Date: Wednesday, 10/14/15
Place: Bohemian Auditorium (Rockwell West)
Time: 11:00 am to 12:00 noon
In honor of NDEAM, the College of Business is hosting a Social Justice Workshop Series called Seeing People with Disabilities as Employable. The purpose of NDEAM is to educate about disability employment issues and celebrate the many and varied contributions of America’s workers with disabilities. The theme this year is “My disability is one part of who I am.”
The focus of the workshop will be on the fundamentals of ability status, daily interactions, stigmas that surround people with disabilities, and the hurdles someone with disabilities faces when applying for jobs. This workshop will show a portion of a film called, “No Way In,” followed by an interactive discussion facilitated by COB faculty member, Stanley Slater, and Rose Kreston, RDS director.
Co-sponsored by the College of Business, Resources for Disabled Students and the Office of Equal Opportunity.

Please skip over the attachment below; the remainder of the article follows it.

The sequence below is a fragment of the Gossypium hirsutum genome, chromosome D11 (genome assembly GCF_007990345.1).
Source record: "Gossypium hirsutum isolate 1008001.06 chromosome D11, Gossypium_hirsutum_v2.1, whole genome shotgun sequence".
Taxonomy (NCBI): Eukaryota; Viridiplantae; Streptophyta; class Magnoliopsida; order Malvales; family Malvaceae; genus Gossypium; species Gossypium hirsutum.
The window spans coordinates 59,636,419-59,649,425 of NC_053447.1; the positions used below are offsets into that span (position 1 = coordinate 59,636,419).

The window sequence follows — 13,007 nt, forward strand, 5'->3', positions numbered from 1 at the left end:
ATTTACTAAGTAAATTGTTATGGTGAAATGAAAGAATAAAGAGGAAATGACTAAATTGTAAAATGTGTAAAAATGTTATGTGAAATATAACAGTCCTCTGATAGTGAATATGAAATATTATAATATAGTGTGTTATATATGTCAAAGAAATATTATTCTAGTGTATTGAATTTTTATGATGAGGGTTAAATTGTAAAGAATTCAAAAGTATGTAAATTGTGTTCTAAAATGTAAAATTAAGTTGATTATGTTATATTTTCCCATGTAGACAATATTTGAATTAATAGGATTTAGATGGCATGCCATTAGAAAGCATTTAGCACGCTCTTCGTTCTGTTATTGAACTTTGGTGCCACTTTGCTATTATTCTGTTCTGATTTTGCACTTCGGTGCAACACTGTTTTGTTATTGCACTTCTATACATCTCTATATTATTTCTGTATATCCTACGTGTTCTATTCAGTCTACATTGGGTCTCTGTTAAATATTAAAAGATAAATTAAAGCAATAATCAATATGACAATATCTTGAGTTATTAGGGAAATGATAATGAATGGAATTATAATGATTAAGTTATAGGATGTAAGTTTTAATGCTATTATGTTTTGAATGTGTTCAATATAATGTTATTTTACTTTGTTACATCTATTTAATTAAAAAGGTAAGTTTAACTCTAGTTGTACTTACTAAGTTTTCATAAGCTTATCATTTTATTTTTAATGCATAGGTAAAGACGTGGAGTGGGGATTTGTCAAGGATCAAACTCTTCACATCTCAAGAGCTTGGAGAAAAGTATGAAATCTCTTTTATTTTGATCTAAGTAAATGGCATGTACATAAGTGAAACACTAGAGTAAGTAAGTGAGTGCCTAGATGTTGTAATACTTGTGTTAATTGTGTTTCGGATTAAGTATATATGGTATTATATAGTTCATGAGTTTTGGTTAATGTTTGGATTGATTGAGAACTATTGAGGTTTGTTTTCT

It's that time of the semester when mid-term exams begin. Hopefully you are all studying and can gauge your progress with the exams you've already taken. Don't wait to reserve your space for your mid-terms. It gets very crowded and if you are late with a scheduling form, you might not get a place. Remember, there are tutoring resources in TILT and through the Native American Cultural Center. But one of the best ways to study may be with another student or students.
In combination with ASCSU, a program to provide more support for students with chronic physical/mental health conditions will be continuing in the 2015-16 school year. The support is in the form of a peer mentor who can help in the process of managing the effects of a chronic health condition. If you are a student who would like to be paired with one, please see Rhondda in the RDS office. She can be reached at 491-6385 or Rhondda.Walker@colostate.edu.
The satellite office had its open house on September 21. Thanks to all the students who attended and to the members of the Delta Alpha Pi Honor Society and Ability Club who hosted. We've picked the winners of our prizes: First prize - a minipad (Geoff Ader), Second prize - $75 gift card (Justin Batcholder), Third prizes - $50 gift card (Naomi Bombardier, Dakota Gutierrez) , Fourth prizes - $25 gift card (Ruby Hornback, Andrew Bondi, Dezarai Zepeda). Congratulations to all the winners! Students also submitted several possibilities for naming the space. More to come on that development/